I think Steve Fitzhugh and Dan Britton started the idea of replacing New Year’s resolutions with a one word theme for the upcoming year.
The one word theme is to be a word to focus on, meditate on and reflect upon throughout the new year. It has become a popular trend over the last few years and I’ve heard a lot of positive feedback, so I thought I would give it a try this year…
My one word for 2011 is (drumroll…………………………..)
I’ve chosen “awaken” as my word because there have been thoughts and ideas I have been pondering during Advent (see this post Advent: A Journey of Awakening) that are captured in the word “awaken”. I have been thinking a lot about the value of intentionally being present in the moment, of being aware of what makes me feel most alive, of being watchful for divine activity, of being conscious and giving recognition to thoughts and feelings even if they are not positive (I have a tendency to push away, stop, repress or ignore negative thoughts and feelings). So, throughout the coming year I am going to focus on this theme of “awaken” and see where the journey leads to and what is revealed.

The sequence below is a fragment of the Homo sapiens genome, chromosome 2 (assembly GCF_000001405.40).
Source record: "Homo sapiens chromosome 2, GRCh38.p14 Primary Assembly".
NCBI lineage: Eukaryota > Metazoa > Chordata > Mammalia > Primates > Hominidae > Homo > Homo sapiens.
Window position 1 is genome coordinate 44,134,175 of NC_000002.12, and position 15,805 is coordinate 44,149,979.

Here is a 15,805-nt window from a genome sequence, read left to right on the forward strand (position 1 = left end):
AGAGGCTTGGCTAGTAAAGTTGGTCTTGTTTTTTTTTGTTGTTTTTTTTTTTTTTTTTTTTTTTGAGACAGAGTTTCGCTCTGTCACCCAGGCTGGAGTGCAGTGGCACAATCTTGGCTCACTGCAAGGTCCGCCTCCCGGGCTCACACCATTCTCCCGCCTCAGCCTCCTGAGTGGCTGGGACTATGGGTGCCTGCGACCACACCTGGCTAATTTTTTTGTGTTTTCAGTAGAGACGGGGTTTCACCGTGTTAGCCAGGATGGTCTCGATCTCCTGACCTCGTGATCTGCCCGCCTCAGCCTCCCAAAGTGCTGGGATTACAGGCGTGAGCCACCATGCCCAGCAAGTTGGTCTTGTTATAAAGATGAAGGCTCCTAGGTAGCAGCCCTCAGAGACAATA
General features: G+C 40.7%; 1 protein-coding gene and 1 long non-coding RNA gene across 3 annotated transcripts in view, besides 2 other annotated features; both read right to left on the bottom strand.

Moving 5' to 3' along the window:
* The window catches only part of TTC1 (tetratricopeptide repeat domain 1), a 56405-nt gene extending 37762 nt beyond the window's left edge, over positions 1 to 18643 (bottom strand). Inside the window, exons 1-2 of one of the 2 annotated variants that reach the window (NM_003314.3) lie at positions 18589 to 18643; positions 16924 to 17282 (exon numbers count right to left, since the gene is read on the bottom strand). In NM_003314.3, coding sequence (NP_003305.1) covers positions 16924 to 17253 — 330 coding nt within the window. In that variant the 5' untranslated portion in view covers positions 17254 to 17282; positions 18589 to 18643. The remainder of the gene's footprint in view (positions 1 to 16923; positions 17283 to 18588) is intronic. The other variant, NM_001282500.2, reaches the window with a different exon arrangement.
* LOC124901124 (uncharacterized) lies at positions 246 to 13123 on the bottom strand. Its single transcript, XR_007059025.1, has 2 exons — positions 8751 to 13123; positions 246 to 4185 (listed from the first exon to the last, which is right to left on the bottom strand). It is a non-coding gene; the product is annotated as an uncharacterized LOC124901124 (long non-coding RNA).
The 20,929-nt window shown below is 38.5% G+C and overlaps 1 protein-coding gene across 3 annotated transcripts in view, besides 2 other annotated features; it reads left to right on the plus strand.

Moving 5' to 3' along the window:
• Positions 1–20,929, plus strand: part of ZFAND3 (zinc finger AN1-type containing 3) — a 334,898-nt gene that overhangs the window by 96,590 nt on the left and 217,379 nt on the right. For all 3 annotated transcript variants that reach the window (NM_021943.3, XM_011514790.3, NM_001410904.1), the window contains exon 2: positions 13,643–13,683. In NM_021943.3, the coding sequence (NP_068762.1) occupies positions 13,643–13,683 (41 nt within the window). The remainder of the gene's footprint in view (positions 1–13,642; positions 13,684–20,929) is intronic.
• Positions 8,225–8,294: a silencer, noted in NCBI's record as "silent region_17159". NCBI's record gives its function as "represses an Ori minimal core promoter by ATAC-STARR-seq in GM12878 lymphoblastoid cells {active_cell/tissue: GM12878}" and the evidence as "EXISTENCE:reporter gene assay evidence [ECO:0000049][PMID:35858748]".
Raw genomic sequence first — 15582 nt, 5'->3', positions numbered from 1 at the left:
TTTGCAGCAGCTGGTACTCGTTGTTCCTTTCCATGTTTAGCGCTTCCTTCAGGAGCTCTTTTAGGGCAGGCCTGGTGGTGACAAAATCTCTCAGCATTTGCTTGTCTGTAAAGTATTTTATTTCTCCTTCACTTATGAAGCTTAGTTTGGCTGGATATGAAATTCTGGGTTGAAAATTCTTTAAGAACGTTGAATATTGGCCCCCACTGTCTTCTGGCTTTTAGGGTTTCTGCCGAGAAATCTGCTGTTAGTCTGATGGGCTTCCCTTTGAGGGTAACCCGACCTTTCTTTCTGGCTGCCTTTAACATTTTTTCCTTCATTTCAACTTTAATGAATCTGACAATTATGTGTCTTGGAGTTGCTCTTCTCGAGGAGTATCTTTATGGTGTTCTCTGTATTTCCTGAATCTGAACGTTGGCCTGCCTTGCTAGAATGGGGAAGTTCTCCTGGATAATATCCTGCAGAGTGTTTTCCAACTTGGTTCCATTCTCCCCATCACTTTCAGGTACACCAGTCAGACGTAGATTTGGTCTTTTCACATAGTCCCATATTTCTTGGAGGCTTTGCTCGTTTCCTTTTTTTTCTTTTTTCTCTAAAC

Do you like the idea of choosing one word as a theme for the upcoming year? If so, what word would/will you choose and why?